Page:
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Dreams in Art

I gave a talk today to a class of writing students about dreams in art. To be more precise, art that is either derived from dreams, such as Surrealism, or which has features in common with dreams as we experience them in our own lives or in writing. I talked about my own work, which uses dreams and relies on the unconscious as a working process. And then I projected some images for discussion. It was a good, engaged group of people. Here are some of the things we talked about:
The Egyptian god Anubis. Transformations from animal into human and vice versa are a common feature of dreams.

Australian artist Jean Burke, for its abstract qualities and its relation to the aboriginal state of Dreamtime.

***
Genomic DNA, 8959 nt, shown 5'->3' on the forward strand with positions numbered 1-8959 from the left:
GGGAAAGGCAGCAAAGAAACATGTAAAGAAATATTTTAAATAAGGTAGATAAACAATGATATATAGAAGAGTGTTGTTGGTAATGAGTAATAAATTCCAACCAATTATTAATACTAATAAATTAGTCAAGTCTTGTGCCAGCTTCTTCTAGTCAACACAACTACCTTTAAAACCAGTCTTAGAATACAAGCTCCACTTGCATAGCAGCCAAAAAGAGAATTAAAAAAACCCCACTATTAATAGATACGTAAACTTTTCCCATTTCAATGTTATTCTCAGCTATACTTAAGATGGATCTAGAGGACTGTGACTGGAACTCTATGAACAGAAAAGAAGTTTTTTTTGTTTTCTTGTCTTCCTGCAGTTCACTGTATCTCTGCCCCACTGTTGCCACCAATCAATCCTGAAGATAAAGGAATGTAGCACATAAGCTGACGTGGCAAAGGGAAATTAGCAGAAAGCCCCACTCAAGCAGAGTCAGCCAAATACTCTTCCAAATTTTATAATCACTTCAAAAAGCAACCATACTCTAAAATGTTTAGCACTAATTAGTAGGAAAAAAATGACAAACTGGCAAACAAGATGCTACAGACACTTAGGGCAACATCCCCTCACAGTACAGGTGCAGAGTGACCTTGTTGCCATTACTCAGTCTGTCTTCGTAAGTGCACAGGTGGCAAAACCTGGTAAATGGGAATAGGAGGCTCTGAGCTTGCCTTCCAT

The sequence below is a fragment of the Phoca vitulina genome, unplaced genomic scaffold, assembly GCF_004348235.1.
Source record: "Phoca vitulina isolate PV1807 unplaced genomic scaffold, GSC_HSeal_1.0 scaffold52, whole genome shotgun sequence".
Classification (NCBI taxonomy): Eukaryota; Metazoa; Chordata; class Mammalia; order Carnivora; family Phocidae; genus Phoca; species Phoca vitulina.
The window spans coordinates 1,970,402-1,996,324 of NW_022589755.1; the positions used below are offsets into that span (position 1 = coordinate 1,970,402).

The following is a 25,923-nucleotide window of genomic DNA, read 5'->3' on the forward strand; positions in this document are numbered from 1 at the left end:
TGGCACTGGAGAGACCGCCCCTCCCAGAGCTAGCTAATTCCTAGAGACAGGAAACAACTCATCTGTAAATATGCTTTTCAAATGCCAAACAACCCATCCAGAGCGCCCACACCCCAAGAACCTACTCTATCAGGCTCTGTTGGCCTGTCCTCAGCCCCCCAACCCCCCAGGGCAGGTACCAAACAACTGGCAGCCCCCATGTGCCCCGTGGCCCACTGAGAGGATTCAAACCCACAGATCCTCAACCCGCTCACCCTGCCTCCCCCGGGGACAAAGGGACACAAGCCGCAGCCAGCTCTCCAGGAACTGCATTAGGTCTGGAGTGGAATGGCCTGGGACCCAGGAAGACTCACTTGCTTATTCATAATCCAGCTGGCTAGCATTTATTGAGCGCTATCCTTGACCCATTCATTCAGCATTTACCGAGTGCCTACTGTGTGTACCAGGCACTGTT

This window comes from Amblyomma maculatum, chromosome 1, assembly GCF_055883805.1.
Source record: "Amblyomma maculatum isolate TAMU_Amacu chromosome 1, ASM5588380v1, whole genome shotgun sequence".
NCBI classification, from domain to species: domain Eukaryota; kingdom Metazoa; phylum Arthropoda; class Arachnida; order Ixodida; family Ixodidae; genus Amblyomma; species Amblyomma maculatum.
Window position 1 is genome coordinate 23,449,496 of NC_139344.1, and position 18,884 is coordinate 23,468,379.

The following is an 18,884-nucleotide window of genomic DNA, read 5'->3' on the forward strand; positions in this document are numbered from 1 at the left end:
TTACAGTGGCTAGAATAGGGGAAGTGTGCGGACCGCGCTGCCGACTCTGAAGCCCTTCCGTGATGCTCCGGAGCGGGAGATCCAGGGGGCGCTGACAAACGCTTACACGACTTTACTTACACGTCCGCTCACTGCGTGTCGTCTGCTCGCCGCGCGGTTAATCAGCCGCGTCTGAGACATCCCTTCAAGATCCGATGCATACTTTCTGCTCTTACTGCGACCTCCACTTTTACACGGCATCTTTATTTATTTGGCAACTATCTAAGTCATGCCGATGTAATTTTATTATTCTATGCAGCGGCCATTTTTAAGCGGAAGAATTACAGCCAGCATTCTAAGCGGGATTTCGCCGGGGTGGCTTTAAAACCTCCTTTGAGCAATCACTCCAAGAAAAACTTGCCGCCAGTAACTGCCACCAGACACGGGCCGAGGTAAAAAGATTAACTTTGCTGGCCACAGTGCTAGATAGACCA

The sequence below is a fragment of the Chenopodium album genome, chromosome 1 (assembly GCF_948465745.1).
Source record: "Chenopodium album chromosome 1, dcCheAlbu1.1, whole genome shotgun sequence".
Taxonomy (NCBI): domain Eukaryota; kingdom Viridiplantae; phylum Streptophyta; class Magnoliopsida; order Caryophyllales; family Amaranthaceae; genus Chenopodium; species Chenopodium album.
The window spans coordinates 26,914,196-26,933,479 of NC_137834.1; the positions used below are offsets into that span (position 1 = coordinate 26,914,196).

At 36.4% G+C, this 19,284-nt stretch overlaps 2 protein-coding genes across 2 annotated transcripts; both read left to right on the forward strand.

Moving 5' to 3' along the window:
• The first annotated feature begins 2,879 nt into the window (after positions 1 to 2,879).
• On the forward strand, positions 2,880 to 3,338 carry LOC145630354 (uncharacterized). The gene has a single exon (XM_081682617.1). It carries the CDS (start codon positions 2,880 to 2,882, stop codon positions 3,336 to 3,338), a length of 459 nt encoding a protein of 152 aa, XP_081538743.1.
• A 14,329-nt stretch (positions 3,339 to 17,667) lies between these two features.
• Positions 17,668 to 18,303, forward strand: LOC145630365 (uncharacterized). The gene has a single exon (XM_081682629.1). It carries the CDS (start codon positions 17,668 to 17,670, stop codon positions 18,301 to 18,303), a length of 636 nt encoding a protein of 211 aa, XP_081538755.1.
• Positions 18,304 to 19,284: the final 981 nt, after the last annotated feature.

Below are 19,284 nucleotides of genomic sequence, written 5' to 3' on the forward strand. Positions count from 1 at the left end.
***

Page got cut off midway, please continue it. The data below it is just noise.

A detail of Bosch's Garden of Earthly Delights, because religious visions often look like nightmares.


A painting and a print by Goya. Nuff said.

Fuseli's "The Nightmare." Funny how animals and monsters recur in art related to dreams, well before the Age of Freud.

De Chirico. Like that dream where you walk into a space that seems perfectly real and possible, but which doesn't seem quite right.

Andre Masson, an automatic drawing.

Magritte, for the occurrence of things in places where they shouldn't be, just as in, you know, dreams.

Dali, Surrealist dream maker par excellence.

Picasso's Blind Minotaur Being Led by a Girl. Created when Pabs was influenced by Surrealist ideas about the unconscious. A print I've spoken about several times on this blog, and one of the things that inspired me to take up printmaking.

Thanks to Tom Popp (himself a fine writer and some-time visual artist) for inviting me into his Dreams class.

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